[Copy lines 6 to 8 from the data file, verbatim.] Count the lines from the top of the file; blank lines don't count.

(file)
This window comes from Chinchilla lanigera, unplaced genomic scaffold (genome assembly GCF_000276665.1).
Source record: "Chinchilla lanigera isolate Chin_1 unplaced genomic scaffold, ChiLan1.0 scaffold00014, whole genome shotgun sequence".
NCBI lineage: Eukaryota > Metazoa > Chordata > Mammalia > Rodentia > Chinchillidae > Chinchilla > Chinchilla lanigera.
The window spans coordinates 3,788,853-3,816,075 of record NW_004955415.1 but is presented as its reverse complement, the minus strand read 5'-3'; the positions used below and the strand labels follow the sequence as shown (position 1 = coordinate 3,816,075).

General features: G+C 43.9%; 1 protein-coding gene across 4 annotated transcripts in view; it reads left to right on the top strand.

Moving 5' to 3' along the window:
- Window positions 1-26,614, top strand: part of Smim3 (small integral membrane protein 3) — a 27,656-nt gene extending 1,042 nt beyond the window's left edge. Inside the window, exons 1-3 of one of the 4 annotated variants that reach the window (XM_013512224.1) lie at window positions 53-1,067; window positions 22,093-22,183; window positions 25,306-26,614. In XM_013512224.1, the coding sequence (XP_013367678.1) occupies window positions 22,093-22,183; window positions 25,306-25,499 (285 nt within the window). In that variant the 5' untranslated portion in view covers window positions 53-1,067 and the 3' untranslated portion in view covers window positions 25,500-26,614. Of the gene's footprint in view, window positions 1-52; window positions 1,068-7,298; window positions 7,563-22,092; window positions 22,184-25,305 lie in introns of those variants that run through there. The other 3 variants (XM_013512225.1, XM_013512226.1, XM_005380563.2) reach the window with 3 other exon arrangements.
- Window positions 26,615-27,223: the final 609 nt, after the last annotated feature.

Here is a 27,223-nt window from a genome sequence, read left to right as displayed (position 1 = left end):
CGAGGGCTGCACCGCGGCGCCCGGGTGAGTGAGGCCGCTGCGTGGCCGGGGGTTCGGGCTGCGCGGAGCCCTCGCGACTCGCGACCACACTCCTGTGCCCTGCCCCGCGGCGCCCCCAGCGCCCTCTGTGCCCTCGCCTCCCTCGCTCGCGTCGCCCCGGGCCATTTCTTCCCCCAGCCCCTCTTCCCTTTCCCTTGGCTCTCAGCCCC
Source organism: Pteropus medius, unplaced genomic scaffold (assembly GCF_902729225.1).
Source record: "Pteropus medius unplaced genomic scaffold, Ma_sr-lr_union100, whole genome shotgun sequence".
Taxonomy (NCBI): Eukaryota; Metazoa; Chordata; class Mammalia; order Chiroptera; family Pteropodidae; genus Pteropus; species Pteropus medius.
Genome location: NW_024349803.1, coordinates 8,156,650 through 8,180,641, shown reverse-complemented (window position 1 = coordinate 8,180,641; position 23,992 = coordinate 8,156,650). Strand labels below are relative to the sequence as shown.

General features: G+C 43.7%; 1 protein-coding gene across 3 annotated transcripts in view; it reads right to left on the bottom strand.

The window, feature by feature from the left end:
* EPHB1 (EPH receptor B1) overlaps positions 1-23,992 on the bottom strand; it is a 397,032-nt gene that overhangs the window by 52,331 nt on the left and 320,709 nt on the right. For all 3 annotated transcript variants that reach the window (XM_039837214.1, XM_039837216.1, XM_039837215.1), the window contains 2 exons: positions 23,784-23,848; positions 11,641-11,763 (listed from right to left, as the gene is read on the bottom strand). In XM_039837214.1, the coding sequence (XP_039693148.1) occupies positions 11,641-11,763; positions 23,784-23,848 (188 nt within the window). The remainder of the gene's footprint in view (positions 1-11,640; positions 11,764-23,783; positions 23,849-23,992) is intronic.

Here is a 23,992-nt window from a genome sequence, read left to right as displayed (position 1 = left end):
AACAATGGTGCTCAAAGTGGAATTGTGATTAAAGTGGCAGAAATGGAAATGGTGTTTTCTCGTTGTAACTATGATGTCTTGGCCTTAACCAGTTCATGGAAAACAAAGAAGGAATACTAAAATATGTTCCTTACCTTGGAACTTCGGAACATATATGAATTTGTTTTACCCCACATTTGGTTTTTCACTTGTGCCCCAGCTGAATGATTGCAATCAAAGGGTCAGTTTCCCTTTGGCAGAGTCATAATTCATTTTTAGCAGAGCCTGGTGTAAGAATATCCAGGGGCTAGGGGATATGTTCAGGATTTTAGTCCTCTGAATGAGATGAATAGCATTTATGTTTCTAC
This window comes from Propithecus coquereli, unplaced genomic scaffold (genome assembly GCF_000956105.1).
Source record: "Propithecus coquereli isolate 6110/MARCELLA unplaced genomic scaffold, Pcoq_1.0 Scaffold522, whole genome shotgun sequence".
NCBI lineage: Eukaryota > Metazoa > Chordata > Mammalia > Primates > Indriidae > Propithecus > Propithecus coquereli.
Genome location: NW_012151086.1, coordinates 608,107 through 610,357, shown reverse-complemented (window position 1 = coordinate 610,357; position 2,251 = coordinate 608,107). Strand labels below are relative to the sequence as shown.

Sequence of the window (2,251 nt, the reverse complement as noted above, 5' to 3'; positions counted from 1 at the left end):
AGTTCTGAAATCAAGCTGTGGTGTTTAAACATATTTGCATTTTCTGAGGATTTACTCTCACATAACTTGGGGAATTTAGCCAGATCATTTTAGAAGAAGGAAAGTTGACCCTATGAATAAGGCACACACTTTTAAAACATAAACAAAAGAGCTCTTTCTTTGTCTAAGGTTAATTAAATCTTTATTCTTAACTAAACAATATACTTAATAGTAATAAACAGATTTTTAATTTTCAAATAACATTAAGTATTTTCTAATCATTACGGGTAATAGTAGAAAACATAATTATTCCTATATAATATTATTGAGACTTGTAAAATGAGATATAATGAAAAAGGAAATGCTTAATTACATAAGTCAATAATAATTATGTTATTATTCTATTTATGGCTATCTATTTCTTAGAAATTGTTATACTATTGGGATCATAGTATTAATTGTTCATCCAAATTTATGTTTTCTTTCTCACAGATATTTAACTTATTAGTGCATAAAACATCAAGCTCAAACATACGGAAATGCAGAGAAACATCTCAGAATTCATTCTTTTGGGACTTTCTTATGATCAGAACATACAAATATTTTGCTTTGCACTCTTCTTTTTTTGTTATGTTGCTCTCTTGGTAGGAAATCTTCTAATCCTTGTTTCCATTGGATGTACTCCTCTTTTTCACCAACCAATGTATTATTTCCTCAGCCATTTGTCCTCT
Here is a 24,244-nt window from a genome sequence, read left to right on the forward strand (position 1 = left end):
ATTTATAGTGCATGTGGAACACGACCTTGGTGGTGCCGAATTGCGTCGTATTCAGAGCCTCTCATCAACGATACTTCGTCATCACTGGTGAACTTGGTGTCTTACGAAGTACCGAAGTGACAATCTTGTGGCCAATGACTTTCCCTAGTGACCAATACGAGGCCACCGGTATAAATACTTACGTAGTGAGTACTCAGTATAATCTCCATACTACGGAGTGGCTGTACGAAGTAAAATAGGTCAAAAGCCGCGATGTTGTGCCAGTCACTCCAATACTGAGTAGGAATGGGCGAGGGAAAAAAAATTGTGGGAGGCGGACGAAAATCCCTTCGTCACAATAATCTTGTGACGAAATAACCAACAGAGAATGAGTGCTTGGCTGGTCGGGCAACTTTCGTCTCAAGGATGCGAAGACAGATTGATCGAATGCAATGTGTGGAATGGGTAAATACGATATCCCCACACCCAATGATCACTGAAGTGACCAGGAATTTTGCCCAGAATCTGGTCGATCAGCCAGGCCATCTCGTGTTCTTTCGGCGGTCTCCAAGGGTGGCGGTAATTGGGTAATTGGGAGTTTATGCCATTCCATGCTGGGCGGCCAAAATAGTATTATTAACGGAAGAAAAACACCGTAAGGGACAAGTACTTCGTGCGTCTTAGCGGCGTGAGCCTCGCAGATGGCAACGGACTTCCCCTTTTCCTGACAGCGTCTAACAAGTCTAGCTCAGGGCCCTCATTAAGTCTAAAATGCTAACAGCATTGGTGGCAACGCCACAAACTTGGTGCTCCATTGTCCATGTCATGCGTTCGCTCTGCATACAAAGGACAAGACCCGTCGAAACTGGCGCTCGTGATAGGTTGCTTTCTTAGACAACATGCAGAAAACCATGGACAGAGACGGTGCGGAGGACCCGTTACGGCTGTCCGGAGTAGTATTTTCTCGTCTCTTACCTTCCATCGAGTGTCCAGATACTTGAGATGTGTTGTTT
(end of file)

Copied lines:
Moving 5' to 3' along the window:
- Window positions 1-26,614, top strand: part of Smim3 (small integral membrane protein 3) — a 27,656-nt gene extending 1,042 nt beyond the window's left edge. Inside the window, exons 1-3 of one of the 4 annotated variants that reach the window (XM_013512224.1) lie at window positions 53-1,067; window positions 22,093-22,183; window positions 25,306-26,614. In XM_013512224.1, the coding sequence (XP_013367678.1) occupies window positions 22,093-22,183; window positions 25,306-25,499 (285 nt within the window). In that variant the 5' untranslated portion in view covers window positions 53-1,067 and the 3' untranslated portion in view covers window positions 25,500-26,614. Of the gene's footprint in view, window positions 1-52; window positions 1,068-7,298; window positions 7,563-22,092; window positions 22,184-25,305 lie in introns of those variants that run through there. The other 3 variants (XM_013512225.1, XM_013512226.1, XM_005380563.2) reach the window with 3 other exon arrangements.
- Window positions 26,615-27,223: the final 609 nt, after the last annotated feature.